What is a Fraternity?
What is a Fraternity?
A fraternity is a group of men united by their commitment to a brotherhood based on shared ideals. Each member, or brother, is responsible for upholding the standards and beliefs of their brotherhood. Joining a fraternity is a lifelong commitment; all members are expected to learn and grow, contributing their knowledge and experiences to strengthen their fraternity.
Fraternities have been a part of American university and college campuses since the late 18th century. The first Greek fraternal organization created in the United States was the Phi Beta Kappa society, organized in 1776 at the College of William and Mary. This society focused on literary and academic excellence. Eventually, students found themselves wanting a more social-based fraternal organization. Thus, the Kappa Alpha Society was established in 1825 at Union College. This was the first social Greek organization and created a precedent of establishment for other fraternities to follow.
The majority of fraternities are social organizations. These fraternities emphasize values of brotherhood, fellowship, and friendship. They are present at most universities and colleges and are what most people envision when they hear the word “fraternity.” Although these organizations are popular, they are not the only option when looking to join a fraternity.
Examples: Pi Kappa Alpha (Pike), Sigma Phi Epsilon (SigEp), Kappa Sigma, Kappa Alpha Society, Sigma Chi
Service fraternities, although not as common, are still a really great way to get involved with Greek life on campus. Service fraternities focus mainly on community service and involvement.
Examples: Alpha Phi Omega, Epsilon Sigma Alpha, Gamma Sigma Sigma
Professional fraternities are designed for the betterment of oneself professionally. They do focus on brotherhood and do have social-fraternity-like structures like pledgeship, but primarily concern themselves with a certain professional category. Professional fraternities are a way for people in the same professional study to connect and help each other grow.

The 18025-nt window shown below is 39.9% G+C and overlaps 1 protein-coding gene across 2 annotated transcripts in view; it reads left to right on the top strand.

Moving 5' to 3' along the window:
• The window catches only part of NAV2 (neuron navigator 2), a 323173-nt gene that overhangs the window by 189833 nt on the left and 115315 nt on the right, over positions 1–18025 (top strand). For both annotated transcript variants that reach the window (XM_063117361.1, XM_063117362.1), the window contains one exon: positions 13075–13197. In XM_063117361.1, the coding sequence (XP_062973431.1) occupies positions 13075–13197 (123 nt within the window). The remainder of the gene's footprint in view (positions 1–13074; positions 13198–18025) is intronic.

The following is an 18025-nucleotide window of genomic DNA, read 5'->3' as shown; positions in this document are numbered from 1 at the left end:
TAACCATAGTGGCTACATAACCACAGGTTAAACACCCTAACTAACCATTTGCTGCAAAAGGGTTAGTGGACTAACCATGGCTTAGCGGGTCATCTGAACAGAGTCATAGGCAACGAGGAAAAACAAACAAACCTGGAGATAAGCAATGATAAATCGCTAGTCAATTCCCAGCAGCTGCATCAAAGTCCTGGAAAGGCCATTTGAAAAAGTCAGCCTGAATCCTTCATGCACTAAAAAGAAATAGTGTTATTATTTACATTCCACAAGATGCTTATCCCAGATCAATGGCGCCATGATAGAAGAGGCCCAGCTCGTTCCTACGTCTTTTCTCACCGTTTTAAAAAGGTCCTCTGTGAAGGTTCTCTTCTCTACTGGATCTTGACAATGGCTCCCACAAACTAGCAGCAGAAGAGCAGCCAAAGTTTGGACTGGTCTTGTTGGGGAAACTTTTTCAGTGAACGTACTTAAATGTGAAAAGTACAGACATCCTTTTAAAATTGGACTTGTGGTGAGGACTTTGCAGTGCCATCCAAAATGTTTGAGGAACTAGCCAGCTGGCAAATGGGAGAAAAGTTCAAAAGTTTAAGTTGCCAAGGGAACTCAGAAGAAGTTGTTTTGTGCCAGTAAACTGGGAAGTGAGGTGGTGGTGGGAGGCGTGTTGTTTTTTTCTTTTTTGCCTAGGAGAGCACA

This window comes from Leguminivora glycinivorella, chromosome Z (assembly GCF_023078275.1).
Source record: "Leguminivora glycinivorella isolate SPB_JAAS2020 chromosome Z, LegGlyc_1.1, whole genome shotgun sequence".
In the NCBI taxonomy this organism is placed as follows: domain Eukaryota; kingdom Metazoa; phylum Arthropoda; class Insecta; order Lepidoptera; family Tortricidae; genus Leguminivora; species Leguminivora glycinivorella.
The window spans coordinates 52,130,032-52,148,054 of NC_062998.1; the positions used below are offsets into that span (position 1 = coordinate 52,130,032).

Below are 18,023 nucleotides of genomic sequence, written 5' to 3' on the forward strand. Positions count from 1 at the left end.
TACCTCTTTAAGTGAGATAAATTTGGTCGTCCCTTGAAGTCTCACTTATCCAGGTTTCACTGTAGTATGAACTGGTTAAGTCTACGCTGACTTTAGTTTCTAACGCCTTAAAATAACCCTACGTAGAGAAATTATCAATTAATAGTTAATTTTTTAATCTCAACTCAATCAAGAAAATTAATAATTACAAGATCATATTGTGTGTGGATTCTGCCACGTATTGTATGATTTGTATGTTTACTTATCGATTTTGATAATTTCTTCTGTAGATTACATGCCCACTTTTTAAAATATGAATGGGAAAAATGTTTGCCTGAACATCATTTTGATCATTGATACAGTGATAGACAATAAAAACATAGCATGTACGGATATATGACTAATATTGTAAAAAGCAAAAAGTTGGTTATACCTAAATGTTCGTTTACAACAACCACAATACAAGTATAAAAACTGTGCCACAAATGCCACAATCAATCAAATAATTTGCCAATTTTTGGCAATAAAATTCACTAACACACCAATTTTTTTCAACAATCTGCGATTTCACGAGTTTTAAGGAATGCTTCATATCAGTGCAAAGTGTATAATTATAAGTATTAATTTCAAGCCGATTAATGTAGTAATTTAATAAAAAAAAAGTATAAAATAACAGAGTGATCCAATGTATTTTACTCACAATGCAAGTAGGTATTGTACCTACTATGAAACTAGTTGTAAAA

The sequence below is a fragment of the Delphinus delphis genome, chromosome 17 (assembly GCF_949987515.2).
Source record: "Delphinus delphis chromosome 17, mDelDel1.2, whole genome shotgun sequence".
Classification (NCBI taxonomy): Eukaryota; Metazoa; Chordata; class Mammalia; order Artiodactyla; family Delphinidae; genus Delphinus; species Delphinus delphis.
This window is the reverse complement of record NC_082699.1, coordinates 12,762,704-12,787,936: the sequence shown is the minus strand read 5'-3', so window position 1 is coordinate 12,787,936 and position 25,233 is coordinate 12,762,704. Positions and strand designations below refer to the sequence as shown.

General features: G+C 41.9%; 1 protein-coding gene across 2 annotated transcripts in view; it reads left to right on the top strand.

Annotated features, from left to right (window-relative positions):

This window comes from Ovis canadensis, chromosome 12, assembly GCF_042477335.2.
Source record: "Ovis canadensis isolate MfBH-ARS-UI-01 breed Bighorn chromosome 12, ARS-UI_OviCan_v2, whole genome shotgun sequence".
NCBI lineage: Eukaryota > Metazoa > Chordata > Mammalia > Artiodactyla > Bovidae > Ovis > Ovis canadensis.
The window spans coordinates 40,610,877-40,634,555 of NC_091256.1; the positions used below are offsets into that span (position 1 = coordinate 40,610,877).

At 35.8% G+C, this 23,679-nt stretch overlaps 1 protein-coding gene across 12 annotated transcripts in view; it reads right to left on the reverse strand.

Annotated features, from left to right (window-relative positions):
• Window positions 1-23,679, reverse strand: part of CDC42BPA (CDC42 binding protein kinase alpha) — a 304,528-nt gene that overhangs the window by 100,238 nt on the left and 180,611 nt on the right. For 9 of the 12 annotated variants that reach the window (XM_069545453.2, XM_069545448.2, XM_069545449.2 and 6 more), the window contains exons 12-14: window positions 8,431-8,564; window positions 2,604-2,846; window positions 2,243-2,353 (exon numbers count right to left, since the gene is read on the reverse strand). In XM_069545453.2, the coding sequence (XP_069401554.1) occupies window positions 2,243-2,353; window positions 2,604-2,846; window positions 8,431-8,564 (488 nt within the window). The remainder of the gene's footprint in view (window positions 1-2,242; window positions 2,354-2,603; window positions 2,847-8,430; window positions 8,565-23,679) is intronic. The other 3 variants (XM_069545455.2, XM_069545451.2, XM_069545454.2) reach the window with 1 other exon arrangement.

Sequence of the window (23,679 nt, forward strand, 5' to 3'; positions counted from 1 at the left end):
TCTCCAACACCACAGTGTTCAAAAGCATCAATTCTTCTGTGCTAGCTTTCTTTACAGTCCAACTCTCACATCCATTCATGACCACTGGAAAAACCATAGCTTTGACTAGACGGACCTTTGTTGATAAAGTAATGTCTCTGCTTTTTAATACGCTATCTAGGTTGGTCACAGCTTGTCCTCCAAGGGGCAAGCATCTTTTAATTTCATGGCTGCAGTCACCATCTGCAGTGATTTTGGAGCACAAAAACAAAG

Examples: Alpha Kappa Psi (business), Delta Theta Pi (law)
Honor fraternities are ways for students of a specific field of study to get recognized for their hard work and contributions to their field. They are a great way to network and advance one’s career after graduation.
Examples: Phi Beta Kappa, Phi Kappa Phi, Omicron Delta Kappa
Religious and ethnic fraternities are a type of social fraternity whose membership is only offered to a certain religion or race. These fraternities are a great way to connect with your heritage or be involved in local advocation work in your community.
Examples: Alpha Phi Alpha (historically black), Lambda Sigma Theta (Latino), Alpha Epsilon Pi (Jewish)
One major part of fraternities that is overlooked is their dedication to philanthropy. Almost all fraternities are active in their community, with social and service fraternities having the biggest impact. Many social fraternities have a national philanthropic organization that they fundraise for, not to mention the local service they may do throughout the year. On the other hand, service fraternities’ fundamental principle is community service. These fraternities have a huge impact on their local community.